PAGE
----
The River Region's Wave of the Future!
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POINT CLEAR – Armed with a new state branding campaign, coming off Alabama’s most successful year for economic development in seven years and still flying high from landing Airbus a year ago, Greg Canfield couldn’t hide his enthusiasm at the annual summer gathering of the state’s economic development community.
“I found it difficult to concentrate on a few things,” Canfield, secretary of the Alabama Department of Commerce, confided as he took the podium of the Economic Development Association of Alabama’s summer conference. “I think the State of Alabama is on the precipice of great things.”
It’s easy to find fuel for Canfield’s optimism.
The Department of Commerce and local economic developers in 2012 recruited 82 companies to the state that invested $2.8 billion and created or committed to create 6,663 jobs. The same year, they assisted 351 companies with expansions, investing $2.7 billion and creating or pledging to create 14,186 jobs.
Those 433 companies, $5.4 billion in investment and 20,849 jobs are the best the state has seen not only since the 2009 economic downturn, but since three years prior to that.
Canfield credited “Accelerate Alabama,” a new strategy initiated by Gov. Robert Bentley’s desire to align all of the state’s economic development, education and worker training initiatives to better realize objectives and avoid duplications of effort.
The Department of Commerce (formerly the Alabama Development Office) was charged with working with the private Economic Development Partnership of Alabama and others as part of the Alabama Economic Development Alliance to help create that strategy to get everyone working with a more unified purpose.
The result was “Accelerate Alabama,” a plan that focuses on “recruitment, retention and renewal” as a way of luring new business, keeping the ones here and helping them expand, and helping grow new ones from the ground up within the state. Unveiled at the EDAA winter conference last year, the plan has keyed in on 11 industries the state feels it can have success in.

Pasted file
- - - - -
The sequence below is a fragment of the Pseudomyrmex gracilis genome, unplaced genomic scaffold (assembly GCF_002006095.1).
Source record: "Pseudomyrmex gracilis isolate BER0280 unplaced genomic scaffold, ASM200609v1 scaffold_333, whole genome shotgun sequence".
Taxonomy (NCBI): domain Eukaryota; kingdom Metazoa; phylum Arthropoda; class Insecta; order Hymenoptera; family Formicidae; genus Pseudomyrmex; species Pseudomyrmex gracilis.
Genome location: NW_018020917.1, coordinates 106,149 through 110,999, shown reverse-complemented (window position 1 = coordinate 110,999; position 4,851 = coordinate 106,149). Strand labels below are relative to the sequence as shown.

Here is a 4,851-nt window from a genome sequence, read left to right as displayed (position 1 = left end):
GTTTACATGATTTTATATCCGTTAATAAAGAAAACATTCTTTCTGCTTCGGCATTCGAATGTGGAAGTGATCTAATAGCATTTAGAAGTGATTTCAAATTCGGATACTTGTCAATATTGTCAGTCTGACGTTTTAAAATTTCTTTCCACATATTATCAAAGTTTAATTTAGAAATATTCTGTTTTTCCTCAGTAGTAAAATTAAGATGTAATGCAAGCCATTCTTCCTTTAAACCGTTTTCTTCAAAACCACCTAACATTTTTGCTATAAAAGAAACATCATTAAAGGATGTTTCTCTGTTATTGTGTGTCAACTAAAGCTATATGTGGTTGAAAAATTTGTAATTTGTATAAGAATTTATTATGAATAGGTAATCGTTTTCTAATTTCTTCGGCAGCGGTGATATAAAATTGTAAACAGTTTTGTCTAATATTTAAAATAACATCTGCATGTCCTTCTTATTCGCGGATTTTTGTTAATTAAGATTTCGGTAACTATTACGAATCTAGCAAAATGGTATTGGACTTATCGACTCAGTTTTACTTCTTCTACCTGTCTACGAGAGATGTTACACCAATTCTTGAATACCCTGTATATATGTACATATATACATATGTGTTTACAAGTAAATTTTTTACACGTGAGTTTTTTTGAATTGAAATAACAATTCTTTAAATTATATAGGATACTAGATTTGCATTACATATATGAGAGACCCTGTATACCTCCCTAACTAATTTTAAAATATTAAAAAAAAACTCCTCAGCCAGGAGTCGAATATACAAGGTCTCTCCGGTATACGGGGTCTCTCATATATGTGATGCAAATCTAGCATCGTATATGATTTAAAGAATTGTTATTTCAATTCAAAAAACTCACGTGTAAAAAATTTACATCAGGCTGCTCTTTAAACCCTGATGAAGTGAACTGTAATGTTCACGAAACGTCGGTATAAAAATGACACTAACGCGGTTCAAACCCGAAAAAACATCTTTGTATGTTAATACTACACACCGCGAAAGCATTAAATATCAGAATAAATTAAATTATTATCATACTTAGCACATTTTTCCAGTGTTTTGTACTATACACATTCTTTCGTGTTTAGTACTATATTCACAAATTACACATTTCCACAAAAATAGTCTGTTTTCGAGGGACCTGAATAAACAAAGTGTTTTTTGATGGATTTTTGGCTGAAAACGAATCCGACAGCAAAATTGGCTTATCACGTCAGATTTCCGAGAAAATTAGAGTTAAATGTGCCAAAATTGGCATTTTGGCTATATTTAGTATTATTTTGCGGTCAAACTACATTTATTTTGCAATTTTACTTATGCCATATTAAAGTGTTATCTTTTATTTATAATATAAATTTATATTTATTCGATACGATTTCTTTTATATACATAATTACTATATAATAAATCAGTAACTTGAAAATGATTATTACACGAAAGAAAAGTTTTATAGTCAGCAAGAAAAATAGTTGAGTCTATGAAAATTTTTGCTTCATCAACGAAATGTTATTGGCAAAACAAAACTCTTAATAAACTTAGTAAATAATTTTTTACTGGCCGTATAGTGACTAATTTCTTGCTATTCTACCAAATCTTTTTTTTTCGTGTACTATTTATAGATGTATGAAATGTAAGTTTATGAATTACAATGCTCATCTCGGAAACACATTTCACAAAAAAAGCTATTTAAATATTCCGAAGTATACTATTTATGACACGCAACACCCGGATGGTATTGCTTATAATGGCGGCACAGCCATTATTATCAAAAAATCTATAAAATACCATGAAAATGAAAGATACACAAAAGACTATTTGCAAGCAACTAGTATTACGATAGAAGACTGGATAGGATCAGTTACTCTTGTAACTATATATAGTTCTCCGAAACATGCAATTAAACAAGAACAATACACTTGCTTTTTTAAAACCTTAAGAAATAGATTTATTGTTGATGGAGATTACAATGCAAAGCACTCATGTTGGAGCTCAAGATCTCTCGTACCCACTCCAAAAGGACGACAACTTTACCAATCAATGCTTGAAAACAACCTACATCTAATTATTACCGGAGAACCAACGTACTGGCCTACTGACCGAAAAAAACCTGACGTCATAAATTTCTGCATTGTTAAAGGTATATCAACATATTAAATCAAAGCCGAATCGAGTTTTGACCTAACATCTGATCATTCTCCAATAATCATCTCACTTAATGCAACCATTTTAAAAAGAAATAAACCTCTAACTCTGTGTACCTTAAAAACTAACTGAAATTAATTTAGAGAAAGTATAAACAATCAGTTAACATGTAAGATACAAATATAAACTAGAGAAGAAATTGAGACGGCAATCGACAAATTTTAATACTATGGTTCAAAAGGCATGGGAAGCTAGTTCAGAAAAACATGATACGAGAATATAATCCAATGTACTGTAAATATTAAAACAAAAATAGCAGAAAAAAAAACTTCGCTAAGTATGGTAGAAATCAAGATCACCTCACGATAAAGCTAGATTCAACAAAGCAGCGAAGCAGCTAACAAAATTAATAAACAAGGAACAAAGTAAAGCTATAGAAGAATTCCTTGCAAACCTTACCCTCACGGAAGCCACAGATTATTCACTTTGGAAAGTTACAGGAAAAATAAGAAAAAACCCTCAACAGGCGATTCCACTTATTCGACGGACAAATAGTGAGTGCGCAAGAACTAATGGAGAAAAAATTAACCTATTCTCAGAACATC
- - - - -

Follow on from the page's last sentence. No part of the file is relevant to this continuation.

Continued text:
“Accelerate Alabama would not be in existence without (Bentley’s) vision,” Canfield said.
Armed with the blueprint, the next step was to create a fresh marketing campaign to promote Alabama and its strategy to the world.
Birmingham’s Big Communications worked with the Department of Commerce to develop “Made in Alabama,” which Canfield said “is the opportunity to capture the pride in what we do and what we mean to the world.”
Canfield said a big part of being aligned with a common strategy is being consistent with the message Alabama presents to the U.S. and international business communities.
“Made in Alabama” gives them that, Canfield said, and the state is encouraging local economic development agencies to adopt the logo and message in their own branding and marketing strategies.
As the new marketing strategy suggests, Canfield and his department are already looking ahead.
“What we have to do moving forward is more,” he told economic developers. “We can’t be satisfied.”